39 year old Bangalore based Shamnad Basheer is a lawyer with a difference. He sacrificed his career in intellectual property rights to educate the poor in legal education. His initiatives IDIA (Increasing Diversity by Increasing Access to Legal Education), and P-PIL (Promoting Public Interest Lawyering) are aimed towards making India as inclusive as possible by giving the underprivileged the best possible legal education and building community leaders to acquire access to the power corridors of law.
“IDIA is a nationwide movement that trains underprivileged students and helps transform them to leading lawyers and community advocates. Conceptualised in 2010, IDIA was deliberately operationalised as a student run movement to ease administrative bottlenecks that came with most law schools and to help channelize the energies of bright law students, who contribute in large part to the reputation of law schools. IDIA volunteers (law students) from various law schools travel across the length and breadth of India to identify marginalised students with an aptitude for the study of law. They then train these selected students (called IDIA scholars) through a rigorous program for the leading law entrance examinations, CLAT (Common Law Admission Test) and AILET (All India Law Entrance Test). In this way, IDIA volunteers are also sensitised to the role of the law in social empowerment. The importance of this cannot be stressed enough, given that the vast majority of current law students at the leading law schools hail from highly privileged backgrounds and have very little access to the various inequities that inform India. In fact, one of the key aims of IDIA is to foster more diversity in law schools that have become increasingly elitist over the years,” informs Prof. Basheer.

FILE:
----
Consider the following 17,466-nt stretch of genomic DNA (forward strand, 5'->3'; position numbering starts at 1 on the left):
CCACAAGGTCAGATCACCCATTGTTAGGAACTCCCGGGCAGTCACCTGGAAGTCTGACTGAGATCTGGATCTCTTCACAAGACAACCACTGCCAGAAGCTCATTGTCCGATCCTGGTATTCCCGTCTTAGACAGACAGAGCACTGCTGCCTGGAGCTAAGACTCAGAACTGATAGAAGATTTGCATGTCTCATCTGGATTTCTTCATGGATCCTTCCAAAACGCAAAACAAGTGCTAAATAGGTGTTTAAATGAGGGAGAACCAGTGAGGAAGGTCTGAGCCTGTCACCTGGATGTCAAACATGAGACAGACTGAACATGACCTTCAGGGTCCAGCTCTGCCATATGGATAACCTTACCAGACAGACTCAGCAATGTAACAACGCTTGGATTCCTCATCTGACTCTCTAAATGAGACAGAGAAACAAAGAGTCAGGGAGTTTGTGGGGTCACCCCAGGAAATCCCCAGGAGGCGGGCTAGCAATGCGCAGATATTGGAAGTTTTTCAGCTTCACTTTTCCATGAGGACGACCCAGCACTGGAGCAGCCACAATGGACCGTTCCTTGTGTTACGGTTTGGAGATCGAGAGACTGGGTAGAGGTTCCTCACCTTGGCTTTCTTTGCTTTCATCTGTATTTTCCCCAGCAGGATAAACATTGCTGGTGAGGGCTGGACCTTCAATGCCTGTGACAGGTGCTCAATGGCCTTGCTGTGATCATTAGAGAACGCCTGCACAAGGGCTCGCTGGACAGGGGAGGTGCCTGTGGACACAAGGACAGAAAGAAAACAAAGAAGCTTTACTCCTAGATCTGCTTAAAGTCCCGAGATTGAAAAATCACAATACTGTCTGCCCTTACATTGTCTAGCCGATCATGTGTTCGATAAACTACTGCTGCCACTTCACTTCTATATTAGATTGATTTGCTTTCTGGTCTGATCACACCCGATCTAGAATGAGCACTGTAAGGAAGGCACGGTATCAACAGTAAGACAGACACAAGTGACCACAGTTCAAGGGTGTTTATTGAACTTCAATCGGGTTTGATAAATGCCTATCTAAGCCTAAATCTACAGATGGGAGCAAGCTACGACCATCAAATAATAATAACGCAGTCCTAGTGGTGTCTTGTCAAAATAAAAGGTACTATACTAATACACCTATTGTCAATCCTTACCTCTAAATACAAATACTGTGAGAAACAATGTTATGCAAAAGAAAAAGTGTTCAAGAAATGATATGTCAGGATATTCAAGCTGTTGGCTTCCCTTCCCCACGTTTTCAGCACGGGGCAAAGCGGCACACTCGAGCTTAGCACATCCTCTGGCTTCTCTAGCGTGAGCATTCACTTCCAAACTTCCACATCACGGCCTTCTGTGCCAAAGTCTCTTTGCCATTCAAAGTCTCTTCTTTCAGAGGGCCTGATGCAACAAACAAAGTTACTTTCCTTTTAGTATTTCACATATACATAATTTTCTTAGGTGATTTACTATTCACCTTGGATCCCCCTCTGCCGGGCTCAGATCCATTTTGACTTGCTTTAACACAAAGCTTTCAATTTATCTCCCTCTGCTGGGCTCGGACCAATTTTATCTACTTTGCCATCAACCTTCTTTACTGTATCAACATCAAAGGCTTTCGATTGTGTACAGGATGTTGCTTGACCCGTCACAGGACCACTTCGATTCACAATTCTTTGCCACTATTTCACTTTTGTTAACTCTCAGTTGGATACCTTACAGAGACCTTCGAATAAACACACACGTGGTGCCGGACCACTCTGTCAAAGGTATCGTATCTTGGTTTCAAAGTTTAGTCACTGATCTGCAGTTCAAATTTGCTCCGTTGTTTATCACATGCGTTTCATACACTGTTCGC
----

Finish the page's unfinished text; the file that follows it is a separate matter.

In the last three years, 40 scholars trained by IDIA volunteers made it to the leading National Law Universities (NLUs) in India. They reflect a truly diverse mix, comprising candidates from various backgrounds (children of farmers, stone quarry workers, shopkeepers and clerks) and across various states such as Karnataka, West Bengal, Jharkand, Rajasthan, Bihar, Manipur and Mizoram. Once selected to the top law schools, IDIA supports these scholars by arranging for sponsorships/scholarships and mentorship schemes that would enable them to blossom to their full potential. The main goal is to empower underprivileged communities by creating skilled advocates from within.
P-PIL on the other hand is an informal coalition of students and lawyers to work towards shared public interest goals. “The idea is to sensitise more students towards public interest work and to encourage attorneys to do more probono work and engage more with law schools. It is also hoped that this would result in some level of clinical training for law students who are otherwise taught law from mainly a theoretical perspective. One key aspect of P-PIL is to promote access to law for the common man,” says Basheer.
P-PIL’s portfolio includes: